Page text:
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May 24 , 2004 | The Recording Industry Association of America has discovered that digital radio broadcasts can be copied and redistributed over the Internet.

The horror.

And so the RIAA, the music business's trade and lobbying group, has asked the Federal Communications Commission to step in and impose an "audio broadcast flag" on certain forms of digital radio.

On April 15, the FCC bowed to the RIAA's request and initiated a notice of inquiry, typically a step leading to formal rule-making. The public may submit comments to the FCC between June 16 and July 16.

If this sounds familiar, it should. The entertainment industries, unable to get Congress to pass related legislation, did an end-run by lobbying mightily to get the Federal Communications Commission to impose a broadcast flag requirement to protect digital television signals from "indiscriminate retransmission" over the Internet. The FCC, which has been quietly transforming into the Federal Computer Commission, did just that last fall. The new rules for digital TV take effect in July 2005.

Taking a page from Hollywood, the recording industry has begun to push for a similar regime for digital radio, proposing an audio broadcast flag for inclusion in the digital radio transmissions of terrestrial AM and FM stations. The parameters of such a flag, or piece of software code, are still unclear. It would likely prevent users from sending copyrighted radio programs over the Internet. But it could also hamstring other legitimate uses by preventing a digital radio program from leaving the device on which it was recorded.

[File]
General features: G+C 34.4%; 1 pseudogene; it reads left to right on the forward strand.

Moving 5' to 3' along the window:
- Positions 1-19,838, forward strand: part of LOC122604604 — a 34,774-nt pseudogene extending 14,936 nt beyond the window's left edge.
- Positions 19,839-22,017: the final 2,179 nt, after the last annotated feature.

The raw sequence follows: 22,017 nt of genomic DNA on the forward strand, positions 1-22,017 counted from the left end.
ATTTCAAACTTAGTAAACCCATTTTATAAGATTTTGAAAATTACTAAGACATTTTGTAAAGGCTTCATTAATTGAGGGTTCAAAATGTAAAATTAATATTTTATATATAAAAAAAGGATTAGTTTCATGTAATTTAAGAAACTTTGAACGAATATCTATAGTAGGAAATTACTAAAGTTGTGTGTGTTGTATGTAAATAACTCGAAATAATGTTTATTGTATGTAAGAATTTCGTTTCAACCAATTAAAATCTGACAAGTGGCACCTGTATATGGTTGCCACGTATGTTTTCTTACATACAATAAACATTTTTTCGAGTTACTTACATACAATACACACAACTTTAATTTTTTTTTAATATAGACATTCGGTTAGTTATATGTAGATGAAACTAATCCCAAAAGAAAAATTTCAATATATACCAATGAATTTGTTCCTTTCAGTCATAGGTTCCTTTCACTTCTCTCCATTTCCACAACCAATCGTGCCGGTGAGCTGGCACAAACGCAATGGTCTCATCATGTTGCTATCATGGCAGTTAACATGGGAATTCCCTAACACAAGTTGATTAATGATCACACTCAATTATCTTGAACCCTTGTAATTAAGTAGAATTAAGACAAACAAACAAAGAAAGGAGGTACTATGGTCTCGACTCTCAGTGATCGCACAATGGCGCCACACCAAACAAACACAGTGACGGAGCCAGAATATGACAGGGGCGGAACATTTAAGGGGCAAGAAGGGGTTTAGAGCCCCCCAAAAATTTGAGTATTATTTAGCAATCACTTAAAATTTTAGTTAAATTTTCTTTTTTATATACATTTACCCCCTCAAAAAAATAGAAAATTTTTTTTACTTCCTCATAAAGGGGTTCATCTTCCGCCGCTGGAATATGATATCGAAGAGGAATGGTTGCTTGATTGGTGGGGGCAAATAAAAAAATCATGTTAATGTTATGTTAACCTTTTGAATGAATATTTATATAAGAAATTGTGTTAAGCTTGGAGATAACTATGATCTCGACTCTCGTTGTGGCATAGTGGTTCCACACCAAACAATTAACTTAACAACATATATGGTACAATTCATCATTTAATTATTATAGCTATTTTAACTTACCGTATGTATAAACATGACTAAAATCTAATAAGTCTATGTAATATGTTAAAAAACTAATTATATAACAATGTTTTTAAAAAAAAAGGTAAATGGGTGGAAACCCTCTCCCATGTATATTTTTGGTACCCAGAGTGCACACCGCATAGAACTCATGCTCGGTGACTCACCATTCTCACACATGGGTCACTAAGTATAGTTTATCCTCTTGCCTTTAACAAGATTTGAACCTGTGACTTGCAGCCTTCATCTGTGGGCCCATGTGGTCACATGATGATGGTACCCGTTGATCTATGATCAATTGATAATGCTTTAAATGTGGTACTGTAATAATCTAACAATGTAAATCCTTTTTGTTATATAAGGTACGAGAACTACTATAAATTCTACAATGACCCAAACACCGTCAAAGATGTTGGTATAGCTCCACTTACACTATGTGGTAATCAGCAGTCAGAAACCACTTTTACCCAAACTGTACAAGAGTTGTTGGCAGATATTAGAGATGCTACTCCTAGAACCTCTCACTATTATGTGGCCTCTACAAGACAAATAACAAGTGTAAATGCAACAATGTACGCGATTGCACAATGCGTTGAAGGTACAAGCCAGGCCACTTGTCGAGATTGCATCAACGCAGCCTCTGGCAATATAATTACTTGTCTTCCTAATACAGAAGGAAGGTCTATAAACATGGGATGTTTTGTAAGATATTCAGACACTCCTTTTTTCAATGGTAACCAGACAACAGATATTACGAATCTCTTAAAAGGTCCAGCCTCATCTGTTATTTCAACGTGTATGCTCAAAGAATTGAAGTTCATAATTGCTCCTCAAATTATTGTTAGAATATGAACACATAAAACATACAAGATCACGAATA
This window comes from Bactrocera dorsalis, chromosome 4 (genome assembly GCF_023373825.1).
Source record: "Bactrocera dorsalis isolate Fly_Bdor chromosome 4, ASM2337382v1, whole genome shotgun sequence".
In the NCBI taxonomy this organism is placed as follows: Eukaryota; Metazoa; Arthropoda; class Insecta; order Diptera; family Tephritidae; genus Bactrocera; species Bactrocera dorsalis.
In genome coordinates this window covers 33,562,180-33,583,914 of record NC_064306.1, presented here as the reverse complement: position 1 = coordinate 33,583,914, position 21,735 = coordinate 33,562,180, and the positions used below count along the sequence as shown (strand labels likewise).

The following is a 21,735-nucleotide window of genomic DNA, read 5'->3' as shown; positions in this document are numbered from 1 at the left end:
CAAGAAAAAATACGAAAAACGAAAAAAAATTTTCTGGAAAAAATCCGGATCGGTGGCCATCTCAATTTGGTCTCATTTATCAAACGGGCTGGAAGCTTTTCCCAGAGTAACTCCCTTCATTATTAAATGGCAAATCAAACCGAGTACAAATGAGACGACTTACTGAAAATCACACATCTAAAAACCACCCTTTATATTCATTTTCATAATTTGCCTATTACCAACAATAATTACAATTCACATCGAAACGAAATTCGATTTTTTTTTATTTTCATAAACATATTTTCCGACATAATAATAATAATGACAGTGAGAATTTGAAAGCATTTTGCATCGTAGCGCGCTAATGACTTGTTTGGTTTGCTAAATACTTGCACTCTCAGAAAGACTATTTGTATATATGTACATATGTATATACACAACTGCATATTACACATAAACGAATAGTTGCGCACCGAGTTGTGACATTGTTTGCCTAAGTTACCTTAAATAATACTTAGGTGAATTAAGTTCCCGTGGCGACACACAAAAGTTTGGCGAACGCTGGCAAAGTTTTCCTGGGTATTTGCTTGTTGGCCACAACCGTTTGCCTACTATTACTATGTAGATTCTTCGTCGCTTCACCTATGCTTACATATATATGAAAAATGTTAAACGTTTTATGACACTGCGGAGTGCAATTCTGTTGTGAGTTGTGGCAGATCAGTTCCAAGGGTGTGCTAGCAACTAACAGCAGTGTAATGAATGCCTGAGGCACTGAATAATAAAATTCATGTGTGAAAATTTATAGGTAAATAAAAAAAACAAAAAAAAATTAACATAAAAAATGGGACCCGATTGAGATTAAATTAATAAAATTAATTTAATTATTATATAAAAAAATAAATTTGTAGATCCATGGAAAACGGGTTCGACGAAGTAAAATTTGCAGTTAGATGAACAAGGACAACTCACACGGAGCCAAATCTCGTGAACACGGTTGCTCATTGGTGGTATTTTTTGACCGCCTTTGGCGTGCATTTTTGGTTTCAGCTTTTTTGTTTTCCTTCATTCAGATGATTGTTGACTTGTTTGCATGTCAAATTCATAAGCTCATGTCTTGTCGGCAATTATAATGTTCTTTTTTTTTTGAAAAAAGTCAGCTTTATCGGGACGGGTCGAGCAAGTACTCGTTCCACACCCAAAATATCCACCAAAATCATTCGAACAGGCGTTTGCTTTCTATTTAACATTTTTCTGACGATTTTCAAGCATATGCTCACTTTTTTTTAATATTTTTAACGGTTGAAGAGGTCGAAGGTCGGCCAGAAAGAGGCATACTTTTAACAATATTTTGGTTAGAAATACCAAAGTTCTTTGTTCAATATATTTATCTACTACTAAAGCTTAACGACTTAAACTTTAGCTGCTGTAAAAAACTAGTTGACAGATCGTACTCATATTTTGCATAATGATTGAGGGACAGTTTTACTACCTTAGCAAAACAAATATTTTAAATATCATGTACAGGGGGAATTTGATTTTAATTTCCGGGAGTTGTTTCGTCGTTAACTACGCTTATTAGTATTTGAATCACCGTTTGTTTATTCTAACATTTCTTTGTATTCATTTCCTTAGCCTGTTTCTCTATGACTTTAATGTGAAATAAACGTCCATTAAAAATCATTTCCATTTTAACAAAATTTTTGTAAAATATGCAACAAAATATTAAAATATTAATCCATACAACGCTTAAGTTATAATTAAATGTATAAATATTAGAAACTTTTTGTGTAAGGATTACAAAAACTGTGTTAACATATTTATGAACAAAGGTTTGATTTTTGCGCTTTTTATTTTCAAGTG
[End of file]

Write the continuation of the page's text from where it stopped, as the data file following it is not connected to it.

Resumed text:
Want to record the digital broadcast of Terry Gross's "Fresh Air" on your PC and listen to it in your car? Or tape a cool new digital radio station you discovered and play it for friends at a party?

Your device may well tell you: I'm sorry, Dave, I'm afraid I can't do that.

Digital radio promises to replace the static and hiss of analog AM and FM signals with crackle-free CD-quality sound. The technology will also allow listeners to summon up song titles, artist names, traffic updates, weather forecasts, sports scores, Spanish language translations, and more on high-definition radio receivers. Digital radio receivers just went on sale in the United States earlier this year, and the nascent industry is just beginning to get off the ground. More than 280 radio stations in 100 U.S. markets have begun digital audio broadcasts or are in the process of converting from analog-only broadcasts.

In its notice of inquiry, the FCC staff wrote: